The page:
Legal Theory

Trial of Millennium: Osama Bin Laden

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It’s not a real trial, of course. But some of the country’s best-known lawyers are talking about how they would defend the nation’s most-wanted terrorism suspect, if they were lucky—or unlucky—enough to draw the job of representing Osama bin Laden, were he to be captured.

The case would probably start with an unusual strategic goal, New York City lawyer Ronald Kuby tells the ABA Journal, which asked well-known attorneys to speculate about handling bin Laden’s defense as part of a special September issue focusing on terrorism. Unlike most clients, bin Laden’s primary goal wouldn’t be beating the rap—partly out of political zeal and partly because he would probably realize an acquittal wasn’t likely, Kuby says.

An insanity plea would likely be the al-Qaida leader’s only hope of acquittal—or avoiding the death penalty if he was convicted, says Miami practitioner Roy Black. However, professor Michael Tigar of Washington College of Law at American University says it might be possible to persuade a jury that bin Laden was a product of his social, psychological and historical upbringing, and thus didn’t have requisite intent. He and Black agree that a jury trial would offer bin Laden’s only hope of acquittal.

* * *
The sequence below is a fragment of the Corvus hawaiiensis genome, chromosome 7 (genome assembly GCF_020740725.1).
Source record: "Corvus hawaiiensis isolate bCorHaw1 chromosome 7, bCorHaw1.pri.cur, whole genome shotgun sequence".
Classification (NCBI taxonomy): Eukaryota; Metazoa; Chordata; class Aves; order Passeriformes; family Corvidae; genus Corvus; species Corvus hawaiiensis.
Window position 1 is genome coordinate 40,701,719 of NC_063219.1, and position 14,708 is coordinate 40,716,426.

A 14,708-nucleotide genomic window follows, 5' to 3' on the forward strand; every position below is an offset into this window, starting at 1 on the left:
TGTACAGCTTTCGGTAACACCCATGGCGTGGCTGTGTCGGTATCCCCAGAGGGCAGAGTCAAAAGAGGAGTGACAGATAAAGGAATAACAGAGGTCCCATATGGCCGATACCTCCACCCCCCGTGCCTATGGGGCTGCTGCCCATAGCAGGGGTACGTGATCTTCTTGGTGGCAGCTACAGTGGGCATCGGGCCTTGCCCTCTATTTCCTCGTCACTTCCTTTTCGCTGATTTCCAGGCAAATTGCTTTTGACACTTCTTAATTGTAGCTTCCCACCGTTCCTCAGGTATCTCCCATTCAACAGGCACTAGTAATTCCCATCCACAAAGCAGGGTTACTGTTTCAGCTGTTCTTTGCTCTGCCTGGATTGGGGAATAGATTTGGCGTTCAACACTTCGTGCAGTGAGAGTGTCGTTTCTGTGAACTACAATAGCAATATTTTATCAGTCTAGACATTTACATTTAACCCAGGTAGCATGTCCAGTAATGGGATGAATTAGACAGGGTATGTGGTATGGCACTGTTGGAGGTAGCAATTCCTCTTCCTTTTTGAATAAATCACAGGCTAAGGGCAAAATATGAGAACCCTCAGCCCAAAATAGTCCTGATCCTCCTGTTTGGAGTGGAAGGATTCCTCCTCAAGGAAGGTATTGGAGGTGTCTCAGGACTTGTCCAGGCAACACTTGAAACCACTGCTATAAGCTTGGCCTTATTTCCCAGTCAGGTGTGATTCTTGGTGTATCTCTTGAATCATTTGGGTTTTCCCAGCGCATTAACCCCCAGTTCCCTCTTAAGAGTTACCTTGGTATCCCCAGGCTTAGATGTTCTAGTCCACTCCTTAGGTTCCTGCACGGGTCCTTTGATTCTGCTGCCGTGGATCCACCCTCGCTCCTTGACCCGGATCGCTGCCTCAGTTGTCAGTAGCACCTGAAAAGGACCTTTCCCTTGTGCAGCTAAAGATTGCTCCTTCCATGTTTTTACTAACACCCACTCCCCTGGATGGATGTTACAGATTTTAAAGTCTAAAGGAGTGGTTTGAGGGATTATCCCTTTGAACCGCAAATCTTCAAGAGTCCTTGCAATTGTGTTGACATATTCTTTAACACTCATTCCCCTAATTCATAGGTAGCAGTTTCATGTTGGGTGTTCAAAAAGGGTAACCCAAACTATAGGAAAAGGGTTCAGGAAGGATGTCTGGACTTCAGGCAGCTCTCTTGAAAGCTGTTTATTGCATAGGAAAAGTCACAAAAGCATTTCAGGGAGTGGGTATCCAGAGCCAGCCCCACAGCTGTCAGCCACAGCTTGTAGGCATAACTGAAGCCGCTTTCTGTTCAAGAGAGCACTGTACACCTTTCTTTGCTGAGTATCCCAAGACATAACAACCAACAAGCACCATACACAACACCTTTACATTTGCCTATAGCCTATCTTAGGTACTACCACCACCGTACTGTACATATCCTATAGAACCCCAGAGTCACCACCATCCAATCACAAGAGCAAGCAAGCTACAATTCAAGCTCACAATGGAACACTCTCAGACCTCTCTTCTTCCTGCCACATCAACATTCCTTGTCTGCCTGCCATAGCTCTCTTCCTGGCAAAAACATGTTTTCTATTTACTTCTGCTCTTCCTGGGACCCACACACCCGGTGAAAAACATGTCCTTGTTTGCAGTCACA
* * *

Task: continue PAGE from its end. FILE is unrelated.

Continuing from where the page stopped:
Several lawyers, including television personality Greta Van Susteren, say they would not, or might not, take bin Laden’s case. Kuby wasn’t among them, although he also says the case wouldn’t be his dream representation.

“It would be the trial of the millennium,” he says. “The level of media scrutiny would be more intense than anything anyone has endured. The level of acrimony toward defense counsel would be horrific. I would not volunteer for it. But if I were requested by a defendant and felt that this was a job that I could do better than most, I would feel an ethical obligation and put aside my personal concerns and go forward.”

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